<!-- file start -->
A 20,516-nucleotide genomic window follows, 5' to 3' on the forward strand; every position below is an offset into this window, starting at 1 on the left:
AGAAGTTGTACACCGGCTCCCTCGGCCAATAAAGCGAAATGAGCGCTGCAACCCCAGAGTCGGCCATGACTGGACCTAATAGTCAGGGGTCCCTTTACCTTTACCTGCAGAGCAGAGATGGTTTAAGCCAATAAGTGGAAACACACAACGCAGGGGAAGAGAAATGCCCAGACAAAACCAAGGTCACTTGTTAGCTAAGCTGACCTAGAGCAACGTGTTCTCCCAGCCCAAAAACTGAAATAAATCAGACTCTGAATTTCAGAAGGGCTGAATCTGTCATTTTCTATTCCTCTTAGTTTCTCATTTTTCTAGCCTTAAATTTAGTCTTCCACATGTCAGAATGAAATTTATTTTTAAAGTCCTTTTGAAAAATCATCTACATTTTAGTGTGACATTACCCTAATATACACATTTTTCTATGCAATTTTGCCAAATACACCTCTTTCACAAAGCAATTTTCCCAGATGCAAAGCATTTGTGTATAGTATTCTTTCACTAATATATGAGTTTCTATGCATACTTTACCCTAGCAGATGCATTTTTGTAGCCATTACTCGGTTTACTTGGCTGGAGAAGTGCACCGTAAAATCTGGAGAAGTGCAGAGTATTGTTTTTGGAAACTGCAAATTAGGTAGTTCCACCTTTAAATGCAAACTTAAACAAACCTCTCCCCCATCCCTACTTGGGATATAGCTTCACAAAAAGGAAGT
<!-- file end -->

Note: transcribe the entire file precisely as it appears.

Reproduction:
A 20,516-nucleotide genomic window follows, 5' to 3' on the forward strand; every position below is an offset into this window, starting at 1 on the left:
AGAAGTTGTACACCGGCTCCCTCGGCCAATAAAGCGAAATGAGCGCTGCAACCCCAGAGTCGGCCATGACTGGACCTAATAGTCAGGGGTCCCTTTACCTTTACCTGCAGAGCAGAGATGGTTTAAGCCAATAAGTGGAAACACACAACGCAGGGGAAGAGAAATGCCCAGACAAAACCAAGGTCACTTGTTAGCTAAGCTGACCTAGAGCAACGTGTTCTCCCAGCCCAAAAACTGAAATAAATCAGACTCTGAATTTCAGAAGGGCTGAATCTGTCATTTTCTATTCCTCTTAGTTTCTCATTTTTCTAGCCTTAAATTTAGTCTTCCACATGTCAGAATGAAATTTATTTTTAAAGTCCTTTTGAAAAATCATCTACATTTTAGTGTGACATTACCCTAATATACACATTTTTCTATGCAATTTTGCCAAATACACCTCTTTCACAAAGCAATTTTCCCAGATGCAAAGCATTTGTGTATAGTATTCTTTCACTAATATATGAGTTTCTATGCATACTTTACCCTAGCAGATGCATTTTTGTAGCCATTACTCGGTTTACTTGGCTGGAGAAGTGCACCGTAAAATCTGGAGAAGTGCAGAGTATTGTTTTTGGAAACTGCAAATTAGGTAGTTCCACCTTTAAATGCAAACTTAAACAAACCTCTCCCCCATCCCTACTTGGGATATAGCTTCACAAAAAGGAAGT